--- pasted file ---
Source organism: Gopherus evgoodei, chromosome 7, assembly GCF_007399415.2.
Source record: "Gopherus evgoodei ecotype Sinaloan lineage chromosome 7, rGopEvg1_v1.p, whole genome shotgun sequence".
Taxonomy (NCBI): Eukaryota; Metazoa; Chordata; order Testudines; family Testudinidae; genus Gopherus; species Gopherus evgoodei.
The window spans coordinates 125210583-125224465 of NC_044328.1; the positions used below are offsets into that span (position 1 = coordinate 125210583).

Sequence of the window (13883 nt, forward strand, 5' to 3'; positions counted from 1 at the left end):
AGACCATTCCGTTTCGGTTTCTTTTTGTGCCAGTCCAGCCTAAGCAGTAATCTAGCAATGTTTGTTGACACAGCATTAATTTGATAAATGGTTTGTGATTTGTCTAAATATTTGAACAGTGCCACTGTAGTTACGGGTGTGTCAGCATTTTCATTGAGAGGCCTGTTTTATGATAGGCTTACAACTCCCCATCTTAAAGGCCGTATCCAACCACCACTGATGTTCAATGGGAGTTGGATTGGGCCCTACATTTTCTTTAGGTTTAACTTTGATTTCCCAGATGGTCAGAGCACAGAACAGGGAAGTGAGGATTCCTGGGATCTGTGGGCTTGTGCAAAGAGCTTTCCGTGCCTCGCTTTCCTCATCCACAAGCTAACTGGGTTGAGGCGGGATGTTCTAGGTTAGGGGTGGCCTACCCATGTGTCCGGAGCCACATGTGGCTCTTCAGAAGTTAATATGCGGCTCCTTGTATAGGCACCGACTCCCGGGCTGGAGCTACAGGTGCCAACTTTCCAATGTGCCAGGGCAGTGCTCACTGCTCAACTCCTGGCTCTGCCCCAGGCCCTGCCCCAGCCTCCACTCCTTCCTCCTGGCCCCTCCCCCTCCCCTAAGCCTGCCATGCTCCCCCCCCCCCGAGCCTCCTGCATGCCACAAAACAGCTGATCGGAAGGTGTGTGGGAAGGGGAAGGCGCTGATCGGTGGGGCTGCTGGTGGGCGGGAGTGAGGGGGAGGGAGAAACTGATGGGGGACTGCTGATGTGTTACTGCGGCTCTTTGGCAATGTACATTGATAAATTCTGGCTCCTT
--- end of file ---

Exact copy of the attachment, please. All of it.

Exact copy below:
Source organism: Gopherus evgoodei, chromosome 7, assembly GCF_007399415.2.
Source record: "Gopherus evgoodei ecotype Sinaloan lineage chromosome 7, rGopEvg1_v1.p, whole genome shotgun sequence".
Taxonomy (NCBI): Eukaryota; Metazoa; Chordata; order Testudines; family Testudinidae; genus Gopherus; species Gopherus evgoodei.
The window spans coordinates 125210583-125224465 of NC_044328.1; the positions used below are offsets into that span (position 1 = coordinate 125210583).

Sequence of the window (13883 nt, forward strand, 5' to 3'; positions counted from 1 at the left end):
AGACCATTCCGTTTCGGTTTCTTTTTGTGCCAGTCCAGCCTAAGCAGTAATCTAGCAATGTTTGTTGACACAGCATTAATTTGATAAATGGTTTGTGATTTGTCTAAATATTTGAACAGTGCCACTGTAGTTACGGGTGTGTCAGCATTTTCATTGAGAGGCCTGTTTTATGATAGGCTTACAACTCCCCATCTTAAAGGCCGTATCCAACCACCACTGATGTTCAATGGGAGTTGGATTGGGCCCTACATTTTCTTTAGGTTTAACTTTGATTTCCCAGATGGTCAGAGCACAGAACAGGGAAGTGAGGATTCCTGGGATCTGTGGGCTTGTGCAAAGAGCTTTCCGTGCCTCGCTTTCCTCATCCACAAGCTAACTGGGTTGAGGCGGGATGTTCTAGGTTAGGGGTGGCCTACCCATGTGTCCGGAGCCACATGTGGCTCTTCAGAAGTTAATATGCGGCTCCTTGTATAGGCACCGACTCCCGGGCTGGAGCTACAGGTGCCAACTTTCCAATGTGCCAGGGCAGTGCTCACTGCTCAACTCCTGGCTCTGCCCCAGGCCCTGCCCCAGCCTCCACTCCTTCCTCCTGGCCCCTCCCCCTCCCCTAAGCCTGCCATGCTCCCCCCCCCCCGAGCCTCCTGCATGCCACAAAACAGCTGATCGGAAGGTGTGTGGGAAGGGGAAGGCGCTGATCGGTGGGGCTGCTGGTGGGCGGGAGTGAGGGGGAGGGAGAAACTGATGGGGGACTGCTGATGTGTTACTGCGGCTCTTTGGCAATGTACATTGATAAATTCTGGCTCCTT